James E. Libonati, assistant deputy director in the Office of Personnel Management for the California Department of Corrections, has turned a two-month temporary job into a 12-year career at this state agency devoted to public safety and public service. Below, he describes a unique situation in which 75 percent of the 550 HR staff work inside the prisons.
What is your range of responsibilities?
I’m responsible for a great portion of the HR management program in the Office of Personnel Management. It entails hiring, which includes testing for all of our entry-level, nonpeace-officer classifications. Then, there’s the testing for promotions of everybody in the department. In addition, I have responsibility for the classification and pay program for the department and its disciplinary processes.
How is human resources set up in the state agency?
We’re somewhat splintered. In the state of California, there’s a central department called the Department of Personnel Administration. It handles the more generic activities for state employees. For example, it’s responsible for benefits administration for all state departments. State agencies like ours, therefore, don’t need to worry about negotiating contracts with health providers.
Now, within the California Department of Corrections’ Office of Personnel Management, the human resources function is structured in a way that reflects the rapid growth we’ve experienced within the last 15 years. We have a special branch called Selection and Standards, whose sole function is the recruitment, selection and hiring of all entry-level peace officers. This classification refers to all prison-custody personnel, parole agents and special law-enforcement staff. Approximately two-thirds of our 42,000 employees are peace officers who must go through our academy, the Richard A. McGee Correctional Training Center in Sacramento.
How did you land your current job at the agency?
That’s an interesting story. In the early 1980s, I worked as the personnel officer for the California Department of Water Resources. There was a vacancy in the Department of Corrections for the personnel officer job. It was a two-month, temporary position. I thought, "Why not?" For me, it was quite a promotion. Then this two-month appointment turned into 12 years plus.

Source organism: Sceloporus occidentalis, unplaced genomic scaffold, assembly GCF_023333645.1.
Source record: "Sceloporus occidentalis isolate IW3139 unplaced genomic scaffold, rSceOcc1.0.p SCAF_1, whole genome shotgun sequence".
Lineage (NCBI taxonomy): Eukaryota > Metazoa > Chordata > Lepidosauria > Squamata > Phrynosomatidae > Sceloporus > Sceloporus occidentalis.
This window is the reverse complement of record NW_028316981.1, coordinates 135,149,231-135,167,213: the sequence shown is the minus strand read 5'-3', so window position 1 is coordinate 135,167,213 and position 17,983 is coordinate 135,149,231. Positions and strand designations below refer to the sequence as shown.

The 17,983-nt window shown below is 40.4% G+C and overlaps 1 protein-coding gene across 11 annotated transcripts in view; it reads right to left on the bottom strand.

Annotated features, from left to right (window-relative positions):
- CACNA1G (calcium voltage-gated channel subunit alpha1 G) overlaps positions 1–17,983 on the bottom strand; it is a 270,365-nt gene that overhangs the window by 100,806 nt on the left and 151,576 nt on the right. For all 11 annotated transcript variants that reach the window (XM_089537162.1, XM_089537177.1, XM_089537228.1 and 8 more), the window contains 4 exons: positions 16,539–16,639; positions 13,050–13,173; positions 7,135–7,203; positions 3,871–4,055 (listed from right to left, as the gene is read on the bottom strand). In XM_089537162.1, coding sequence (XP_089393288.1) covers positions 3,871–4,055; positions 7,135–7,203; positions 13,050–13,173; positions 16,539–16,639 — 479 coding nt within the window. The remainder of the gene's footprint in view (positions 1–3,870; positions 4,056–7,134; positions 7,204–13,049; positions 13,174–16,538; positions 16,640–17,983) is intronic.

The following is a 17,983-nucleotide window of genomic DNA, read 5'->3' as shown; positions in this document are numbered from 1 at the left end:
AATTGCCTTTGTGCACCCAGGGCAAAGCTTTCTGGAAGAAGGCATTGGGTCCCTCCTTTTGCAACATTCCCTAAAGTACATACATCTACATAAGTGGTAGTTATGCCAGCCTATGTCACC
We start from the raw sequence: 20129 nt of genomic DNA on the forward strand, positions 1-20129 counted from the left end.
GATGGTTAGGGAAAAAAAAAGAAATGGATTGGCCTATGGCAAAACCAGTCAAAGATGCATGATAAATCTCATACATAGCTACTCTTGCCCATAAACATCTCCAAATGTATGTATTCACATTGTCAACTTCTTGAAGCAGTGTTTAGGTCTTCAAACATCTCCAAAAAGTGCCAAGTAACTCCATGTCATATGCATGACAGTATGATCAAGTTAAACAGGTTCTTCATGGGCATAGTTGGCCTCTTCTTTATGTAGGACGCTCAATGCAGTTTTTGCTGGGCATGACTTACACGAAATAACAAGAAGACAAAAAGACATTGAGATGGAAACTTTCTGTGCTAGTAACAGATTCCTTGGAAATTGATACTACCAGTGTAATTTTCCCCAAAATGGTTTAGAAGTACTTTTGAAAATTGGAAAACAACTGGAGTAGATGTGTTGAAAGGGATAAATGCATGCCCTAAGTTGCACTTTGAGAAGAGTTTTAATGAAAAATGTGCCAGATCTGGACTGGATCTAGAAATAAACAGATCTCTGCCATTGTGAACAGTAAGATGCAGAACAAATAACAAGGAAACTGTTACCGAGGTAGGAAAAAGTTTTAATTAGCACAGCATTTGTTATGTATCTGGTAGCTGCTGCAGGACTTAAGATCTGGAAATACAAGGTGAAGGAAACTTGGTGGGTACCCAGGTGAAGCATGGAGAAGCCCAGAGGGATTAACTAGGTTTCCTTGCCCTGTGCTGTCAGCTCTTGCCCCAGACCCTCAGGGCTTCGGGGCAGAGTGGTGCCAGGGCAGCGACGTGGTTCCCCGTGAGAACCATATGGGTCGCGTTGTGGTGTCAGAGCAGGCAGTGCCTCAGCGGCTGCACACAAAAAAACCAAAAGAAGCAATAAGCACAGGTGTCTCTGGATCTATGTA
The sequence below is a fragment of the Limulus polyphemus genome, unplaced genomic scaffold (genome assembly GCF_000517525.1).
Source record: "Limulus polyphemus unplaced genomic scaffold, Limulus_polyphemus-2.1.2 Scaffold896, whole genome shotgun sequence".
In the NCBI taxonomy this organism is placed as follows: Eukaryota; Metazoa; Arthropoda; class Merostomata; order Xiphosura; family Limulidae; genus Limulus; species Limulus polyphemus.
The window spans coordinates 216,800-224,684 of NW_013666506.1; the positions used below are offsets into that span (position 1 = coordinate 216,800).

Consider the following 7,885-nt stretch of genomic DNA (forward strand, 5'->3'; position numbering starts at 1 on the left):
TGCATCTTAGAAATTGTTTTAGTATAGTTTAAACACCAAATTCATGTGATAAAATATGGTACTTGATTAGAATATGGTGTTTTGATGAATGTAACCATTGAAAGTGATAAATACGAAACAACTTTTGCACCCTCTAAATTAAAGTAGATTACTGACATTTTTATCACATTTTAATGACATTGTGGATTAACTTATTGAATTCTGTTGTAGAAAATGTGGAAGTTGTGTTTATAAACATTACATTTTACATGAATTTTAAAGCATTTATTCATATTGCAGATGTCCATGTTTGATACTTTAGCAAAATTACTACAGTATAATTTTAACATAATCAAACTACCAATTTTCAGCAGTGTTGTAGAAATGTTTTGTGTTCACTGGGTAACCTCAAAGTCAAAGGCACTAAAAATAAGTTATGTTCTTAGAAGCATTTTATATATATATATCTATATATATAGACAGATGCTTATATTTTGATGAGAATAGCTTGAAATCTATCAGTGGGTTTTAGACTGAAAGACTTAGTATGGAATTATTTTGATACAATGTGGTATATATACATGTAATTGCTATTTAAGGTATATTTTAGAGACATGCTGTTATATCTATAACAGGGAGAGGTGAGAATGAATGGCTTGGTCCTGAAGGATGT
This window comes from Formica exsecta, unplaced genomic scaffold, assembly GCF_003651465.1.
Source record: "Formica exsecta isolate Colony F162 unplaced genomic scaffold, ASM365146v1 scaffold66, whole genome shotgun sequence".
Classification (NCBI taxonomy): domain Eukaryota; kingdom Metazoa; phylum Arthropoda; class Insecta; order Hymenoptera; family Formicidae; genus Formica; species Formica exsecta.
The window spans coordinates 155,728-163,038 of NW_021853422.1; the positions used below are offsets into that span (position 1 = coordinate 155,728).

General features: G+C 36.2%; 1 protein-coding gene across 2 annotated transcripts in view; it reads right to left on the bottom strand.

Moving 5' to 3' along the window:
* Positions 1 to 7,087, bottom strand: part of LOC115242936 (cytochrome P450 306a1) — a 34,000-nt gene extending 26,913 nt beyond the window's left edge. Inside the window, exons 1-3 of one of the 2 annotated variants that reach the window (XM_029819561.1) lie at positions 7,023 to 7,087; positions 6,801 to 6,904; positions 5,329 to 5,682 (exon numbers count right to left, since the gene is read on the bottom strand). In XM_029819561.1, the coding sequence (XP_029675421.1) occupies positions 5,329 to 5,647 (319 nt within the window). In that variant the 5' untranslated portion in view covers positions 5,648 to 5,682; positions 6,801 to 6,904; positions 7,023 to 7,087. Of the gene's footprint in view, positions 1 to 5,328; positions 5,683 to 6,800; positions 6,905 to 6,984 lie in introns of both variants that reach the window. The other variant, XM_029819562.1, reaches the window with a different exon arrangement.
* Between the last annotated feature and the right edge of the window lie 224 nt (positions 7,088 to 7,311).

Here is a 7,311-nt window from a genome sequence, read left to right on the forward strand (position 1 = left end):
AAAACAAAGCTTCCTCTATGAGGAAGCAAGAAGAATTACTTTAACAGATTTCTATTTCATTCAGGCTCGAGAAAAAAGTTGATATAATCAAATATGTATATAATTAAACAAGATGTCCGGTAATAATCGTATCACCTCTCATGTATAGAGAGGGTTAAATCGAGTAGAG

How has the job changed over those years?
One of the biggest changes—not because of me, personally—was centralizing the hiring process. Some years ago, most of the responsibility for hiring and firing rested at the institution level. In the mid-’80s, California had 12 penal institutions. Each institution had its own unique way of handling things. Standards were slightly different; procedures were different. There was no one way of handling things. Then the agency centralized all of the entry-level peace-officer hirings into one place. That created a more efficient pipeline.
How do you look at growth?
Growth is a challenge. I’ve never worked in an organization as big as this. In 1985, we had 12 prisons. Today, we have 32. Back in 1985, we had 14,000 employees. Now, we have 42,000. Our new prison program was legislatively mandated, obviously. It was the will of the people as expressed to their elected representatives. They wanted more prisons to lock up more people who do bad things to society. I don’t have a problem with that. That’s what prisons are for. I support the department’s mission of public safety and public service.
Which jobs are the most dangerous —and why?
When you work in a prison, you assume some risk to yourself once you get inside the perimeter. This is one thing that’s different from any other agency. You don’t have the same type of security issues in more typical work settings. The danger factor here is going to be more prevalent among the custody staff inside. But there are also possible assaults on other staff, too—the medical personnel and culinary staff—even HR. You can’t predict what’s going to happen. Working in a prison is inherently dangerous at all levels.
As an HR manager, I’ve visited every single prison. I don’t feel threatened by going inside the prison walls. You get used to it. Once you go inside, however, you take responsibility for your own safety. You have to be constantly vigilant about what’s going on around you.
How do you go about recruiting for some of the tougher jobs?